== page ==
[h/t Newsweek]

5 Fast Facts About the Spring Equinox

iStock.com/AHPhotoswpg
iStock.com/AHPhotoswpg

The northern hemisphere has officially survived a long winter of Arctic temperatures, bomb cyclones, and ice tsunamis. Spring starts March 20, which means warmer weather and longer days are around the corner. To celebrate the spring equinox, hear are some facts about the event.

1. The spring equinox arrives at 5:58 p.m.

The first day of spring is today, but the spring equinox will only be here for a brief time. At 5:58 p.m. Eastern Time, the Sun will be perfectly in line with the equator, which results in both the northern and southern hemispheres receiving equal amounts of sunlight throughout the day. After the vernal equinox has passed, days will start to become shorter for the Southern Hemisphere and longer up north.

2. The Equinox isn't the only time you can balance an egg.

You may have heard the myth that you can balance on egg on its end during the vernal equinox, and you may have even tried the experiment in school. The idea is that the extra gravitational pull from the Sun when it's over the equator helps the egg stand up straight. While it is possible to balance an egg, the trick has nothing to do with the equinox: You can make an egg stand on its end by setting it on a rough surface any day of the year.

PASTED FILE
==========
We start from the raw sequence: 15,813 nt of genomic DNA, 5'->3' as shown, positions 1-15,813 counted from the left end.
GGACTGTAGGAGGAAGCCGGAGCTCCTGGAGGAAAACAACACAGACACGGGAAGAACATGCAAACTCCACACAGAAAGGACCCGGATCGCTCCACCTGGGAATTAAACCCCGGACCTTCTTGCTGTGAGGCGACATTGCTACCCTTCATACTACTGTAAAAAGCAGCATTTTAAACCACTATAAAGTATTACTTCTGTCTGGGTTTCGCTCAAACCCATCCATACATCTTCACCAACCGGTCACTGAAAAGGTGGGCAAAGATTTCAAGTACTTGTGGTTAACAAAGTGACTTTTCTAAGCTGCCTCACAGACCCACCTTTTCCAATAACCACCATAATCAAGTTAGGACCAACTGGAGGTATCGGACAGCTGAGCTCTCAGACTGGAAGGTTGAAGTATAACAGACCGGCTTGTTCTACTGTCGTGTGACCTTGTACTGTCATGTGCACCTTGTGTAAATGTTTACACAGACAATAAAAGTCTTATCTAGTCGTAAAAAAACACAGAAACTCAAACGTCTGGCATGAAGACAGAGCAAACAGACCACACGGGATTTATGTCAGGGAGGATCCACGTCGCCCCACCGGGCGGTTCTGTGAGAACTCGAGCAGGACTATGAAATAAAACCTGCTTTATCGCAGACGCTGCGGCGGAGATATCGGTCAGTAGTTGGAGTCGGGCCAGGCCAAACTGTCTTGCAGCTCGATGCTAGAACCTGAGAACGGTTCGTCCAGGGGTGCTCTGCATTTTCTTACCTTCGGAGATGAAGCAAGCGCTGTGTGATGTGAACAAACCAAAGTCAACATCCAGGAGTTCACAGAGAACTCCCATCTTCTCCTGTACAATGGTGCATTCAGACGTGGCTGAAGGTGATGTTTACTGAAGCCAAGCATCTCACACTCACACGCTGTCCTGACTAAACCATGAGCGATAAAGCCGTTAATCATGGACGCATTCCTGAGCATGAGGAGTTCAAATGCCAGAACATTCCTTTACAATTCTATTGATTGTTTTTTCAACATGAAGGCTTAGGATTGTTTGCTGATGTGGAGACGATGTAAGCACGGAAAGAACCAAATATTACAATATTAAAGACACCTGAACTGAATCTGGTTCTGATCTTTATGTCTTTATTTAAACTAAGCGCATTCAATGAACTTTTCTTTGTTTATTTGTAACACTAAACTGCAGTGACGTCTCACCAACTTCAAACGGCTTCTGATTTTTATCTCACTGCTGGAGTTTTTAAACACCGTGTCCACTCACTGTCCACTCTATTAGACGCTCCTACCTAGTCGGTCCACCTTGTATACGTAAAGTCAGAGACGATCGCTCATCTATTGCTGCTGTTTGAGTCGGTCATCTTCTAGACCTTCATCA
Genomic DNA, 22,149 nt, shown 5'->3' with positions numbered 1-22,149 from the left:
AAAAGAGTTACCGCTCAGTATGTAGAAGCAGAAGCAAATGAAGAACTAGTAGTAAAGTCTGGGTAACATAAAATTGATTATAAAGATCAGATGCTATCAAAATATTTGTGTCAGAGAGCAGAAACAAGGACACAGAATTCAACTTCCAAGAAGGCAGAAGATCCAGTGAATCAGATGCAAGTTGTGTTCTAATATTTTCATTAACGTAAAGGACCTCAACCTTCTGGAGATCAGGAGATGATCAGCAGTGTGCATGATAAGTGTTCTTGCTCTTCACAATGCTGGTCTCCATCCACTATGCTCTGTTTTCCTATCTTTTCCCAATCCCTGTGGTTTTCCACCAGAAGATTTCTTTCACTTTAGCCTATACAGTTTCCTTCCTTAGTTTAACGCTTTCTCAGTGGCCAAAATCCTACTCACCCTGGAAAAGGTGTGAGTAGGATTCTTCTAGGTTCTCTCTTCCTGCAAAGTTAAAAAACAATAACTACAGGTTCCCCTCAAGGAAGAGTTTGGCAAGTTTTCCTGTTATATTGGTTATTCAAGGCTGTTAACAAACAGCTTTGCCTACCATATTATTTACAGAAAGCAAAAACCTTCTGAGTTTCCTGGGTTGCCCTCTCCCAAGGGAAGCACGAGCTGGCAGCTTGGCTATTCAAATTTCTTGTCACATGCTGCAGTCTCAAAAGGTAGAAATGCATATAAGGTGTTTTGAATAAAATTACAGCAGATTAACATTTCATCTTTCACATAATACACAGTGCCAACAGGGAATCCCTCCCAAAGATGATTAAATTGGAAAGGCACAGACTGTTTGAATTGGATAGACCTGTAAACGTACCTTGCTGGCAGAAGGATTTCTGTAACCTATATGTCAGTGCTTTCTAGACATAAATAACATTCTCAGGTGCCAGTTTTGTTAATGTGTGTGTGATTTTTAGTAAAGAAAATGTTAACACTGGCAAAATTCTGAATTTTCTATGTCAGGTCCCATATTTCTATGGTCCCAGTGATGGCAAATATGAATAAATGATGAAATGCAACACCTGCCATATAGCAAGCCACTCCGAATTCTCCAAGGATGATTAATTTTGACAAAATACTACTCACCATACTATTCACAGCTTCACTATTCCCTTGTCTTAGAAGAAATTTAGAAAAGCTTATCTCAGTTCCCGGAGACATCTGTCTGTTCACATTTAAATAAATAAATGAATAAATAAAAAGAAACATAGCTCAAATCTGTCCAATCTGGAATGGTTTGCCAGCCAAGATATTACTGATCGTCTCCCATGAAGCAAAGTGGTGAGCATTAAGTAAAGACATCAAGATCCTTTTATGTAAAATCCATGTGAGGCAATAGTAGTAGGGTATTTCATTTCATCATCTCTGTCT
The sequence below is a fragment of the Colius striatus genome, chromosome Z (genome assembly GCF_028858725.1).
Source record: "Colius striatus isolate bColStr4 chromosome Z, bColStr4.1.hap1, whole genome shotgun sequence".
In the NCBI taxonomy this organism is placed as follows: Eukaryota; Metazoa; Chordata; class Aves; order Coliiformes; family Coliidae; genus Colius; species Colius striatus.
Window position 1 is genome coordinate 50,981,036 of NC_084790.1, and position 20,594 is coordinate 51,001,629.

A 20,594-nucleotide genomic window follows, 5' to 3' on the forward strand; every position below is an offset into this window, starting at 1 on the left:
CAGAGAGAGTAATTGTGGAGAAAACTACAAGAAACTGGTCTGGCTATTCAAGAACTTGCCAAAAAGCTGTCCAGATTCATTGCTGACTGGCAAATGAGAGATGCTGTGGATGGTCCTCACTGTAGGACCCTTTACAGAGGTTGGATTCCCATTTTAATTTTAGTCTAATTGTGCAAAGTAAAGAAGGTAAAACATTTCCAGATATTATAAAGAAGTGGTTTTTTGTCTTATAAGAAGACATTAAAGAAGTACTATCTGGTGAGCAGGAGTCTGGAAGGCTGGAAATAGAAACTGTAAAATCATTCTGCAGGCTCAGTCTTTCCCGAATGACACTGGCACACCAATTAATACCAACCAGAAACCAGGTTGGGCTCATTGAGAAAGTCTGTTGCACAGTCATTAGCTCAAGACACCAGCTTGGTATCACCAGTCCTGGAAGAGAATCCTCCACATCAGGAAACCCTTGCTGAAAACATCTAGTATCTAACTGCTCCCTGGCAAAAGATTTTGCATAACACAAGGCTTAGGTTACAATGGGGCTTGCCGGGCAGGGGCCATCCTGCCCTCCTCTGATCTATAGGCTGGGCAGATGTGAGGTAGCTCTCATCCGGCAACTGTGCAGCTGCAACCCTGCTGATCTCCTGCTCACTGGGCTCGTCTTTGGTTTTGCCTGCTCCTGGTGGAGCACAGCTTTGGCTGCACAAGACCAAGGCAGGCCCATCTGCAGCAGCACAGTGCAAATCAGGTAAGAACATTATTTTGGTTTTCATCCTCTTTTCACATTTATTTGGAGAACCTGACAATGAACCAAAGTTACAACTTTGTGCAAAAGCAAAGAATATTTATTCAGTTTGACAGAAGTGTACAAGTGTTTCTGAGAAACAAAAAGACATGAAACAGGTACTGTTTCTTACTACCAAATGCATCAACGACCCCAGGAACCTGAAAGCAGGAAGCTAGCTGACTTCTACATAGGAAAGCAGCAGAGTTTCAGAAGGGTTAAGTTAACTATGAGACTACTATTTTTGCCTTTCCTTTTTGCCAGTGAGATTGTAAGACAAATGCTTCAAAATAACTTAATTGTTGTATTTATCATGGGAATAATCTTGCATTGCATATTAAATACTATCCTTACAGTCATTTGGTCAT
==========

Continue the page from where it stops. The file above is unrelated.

3. Not every place gets equal night and day.

The equal night and day split between the northern and southern hemispheres isn't distributed evenly across all parts of the world. Though every region gets approximately 12 hours of sunlight the day of the vernal equinox, some places get a little more (the day is 12 hours and 15 minute in Fairbanks, Alaska), and some get less (it's 12 hours and 6 minutes in Miami).

4. The name means Equal Night.

The word equinox literally translates to equal ("equi") and night ("nox") in Latin. The term vernal means "new and fresh," and comes from the Latin word vernus for "of spring."

5. The 2019 spring equinox coincides with a supermoon.

On March 20, the day the Sun lines up with equator, the Moon will reach the closest point to Earth in its orbit. The Moon will also be full, making it the third supermoon of 2019. A full moon last coincided with the first day of spring on March 20, 1981, and it the two events won't occur within 24 hours of each other again until 2030.

SECTIONS

arrow
LIVE SMARTER